Anastasi v Police Appeal Tribunal [2015] EWHC 4156 (Admin)

We recently reported on the Court of Appeal decision of Drs Adeogba and Visvardis and the re-visitation of case law principles in relation to proceeding in the absence of registrants, where the Court of Appeal had ruled that there is 'no premium on non-co-operation'. Now (in a judgment of 14 September 2015 which was only recently published), the High Court has confirmed that 'it is difficult' to have a fair hearing when the accused cannot attend due to medical reasons, and that when faced with unchallenged expert evidence that the accused is unable to attend by reason of ill health, it is incumbent on panels and tribunals to properly weigh this evidence with all other factors before proceeding.

On 20 May 2014, a Police Misconduct Panel ('the Panel) ruled that Mr A should be dismissed for gross misconduct. Following the investigation into allegations of inappropriate behaviour in the workplace, notice was served advising him of the allegation and that his case was to be referred to a Misconduct Panel. Mr A did not provide his response to that notice within the required time specified in the Police (Conduct) Regulations 2012, and Counsel acting for him later made an application for an extension of time in order to do so, as well as an application to adjourn the proceedings until a psychiatric report could be obtained.

The psychiatric report stated that Mr A was suffering from a psychiatric condition which required treatment in the form of anti-depressant medication and cognitive behavioural therapy. In order to play a full part in the proceedings, a course of treatment of around 4 months was required as until then, Mr A's psychiatric condition could impair his decision-making and render him distressed and'unduly compliant' in the face of strong cross-examination.

The Panel convened on 20 May 2014 and decided that the exceptional circumstances of the case merited a decision to proceed with the hearing in the absence of Mr A despite the medical evidence. It considered that it was in the interests of the complainants, witnesses and the public to conclude matters within a reasonable period of time, and that the adjournment sought by Mr A to complete his treatment was too long. In respect of the psychiatric report that had been submitted, the Panel considered that Mr A had been able adequately to instruct his legal team and had previously provided a detailed response to the allegations in interview whilst he had been signed off sick and accordingly that this served to outline his case.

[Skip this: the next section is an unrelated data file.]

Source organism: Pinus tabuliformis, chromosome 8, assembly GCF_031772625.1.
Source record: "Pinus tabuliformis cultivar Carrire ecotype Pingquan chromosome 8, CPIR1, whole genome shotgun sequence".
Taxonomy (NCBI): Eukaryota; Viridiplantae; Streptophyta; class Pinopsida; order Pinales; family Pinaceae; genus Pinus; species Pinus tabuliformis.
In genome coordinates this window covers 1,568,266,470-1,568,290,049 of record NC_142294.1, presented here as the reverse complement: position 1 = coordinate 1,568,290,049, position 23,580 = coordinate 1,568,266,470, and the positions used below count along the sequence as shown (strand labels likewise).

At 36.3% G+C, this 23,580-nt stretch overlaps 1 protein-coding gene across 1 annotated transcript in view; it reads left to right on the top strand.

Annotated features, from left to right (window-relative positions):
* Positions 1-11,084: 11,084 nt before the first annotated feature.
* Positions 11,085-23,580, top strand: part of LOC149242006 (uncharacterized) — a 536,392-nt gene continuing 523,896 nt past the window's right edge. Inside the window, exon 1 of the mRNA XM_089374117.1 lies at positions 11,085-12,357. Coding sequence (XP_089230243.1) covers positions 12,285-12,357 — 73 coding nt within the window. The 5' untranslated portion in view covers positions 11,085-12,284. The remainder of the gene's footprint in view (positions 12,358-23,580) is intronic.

Mr A appealed to the Police Appeals Tribunal ('the Tribunal') who agreed that Mr A had been able to engage with doctors and attend appointments so it was 'difficult to see why he could not have instructed a solicitor properly'. The Panel had been'right to take account the interests of the complainants who expect the matter to be resolved [sic]' and had been right to consider that there was no clear indication that the appellant would be 'wholly recovered' if there was an adjournment.

The High Court, upon Mr A's judicial review of the Tribunal found that both the Panel and the Tribunal has failed to properly give effect to the long-established case law around proceeding in the absence of the accused. The Panel had not properly considered the 'direct, relevant, independent, objective' psychiatric evidence before it and it had stood unchallenged. The Court found that 'it is perfectly plain that this [Panel] were looking for exceptional circumstances to continue rather than carrying out the balancing exercise that they are required to do' and that it was clear that had the Panel properly considered the medical evidence in the context of all the other factors that need careful consideration as set out in R v Hayward, Jones and Purvis [2001] 3 WLR 125.

The Tribunal likewise had not applied the correct test and had taken a broader approach to the whole case, deciding that the hearing should go ahead because of its long history. Finding the decisions irrational, unreasonable and disproportionate, the decisions were quashed and a new misconduct hearing ordered.

This case further confirms the correct approach panels and tribunals should take when determining whether to proceed in the absence of a registrant. Whilst, as Adeogba and Visvardis demonstrate, a panel should not allow the regulatory process to be frustrated by a registrant's deliberate attempt to evade due enquiry, panels must approach adjournment applications based on health grounds with great caution. Unchallenged medical evidence that a registrant is not fit to attend a hearing must be properly balanced against public interest factors, and any decision to proceed must make evident that this reasoning process had been carefully undertaken.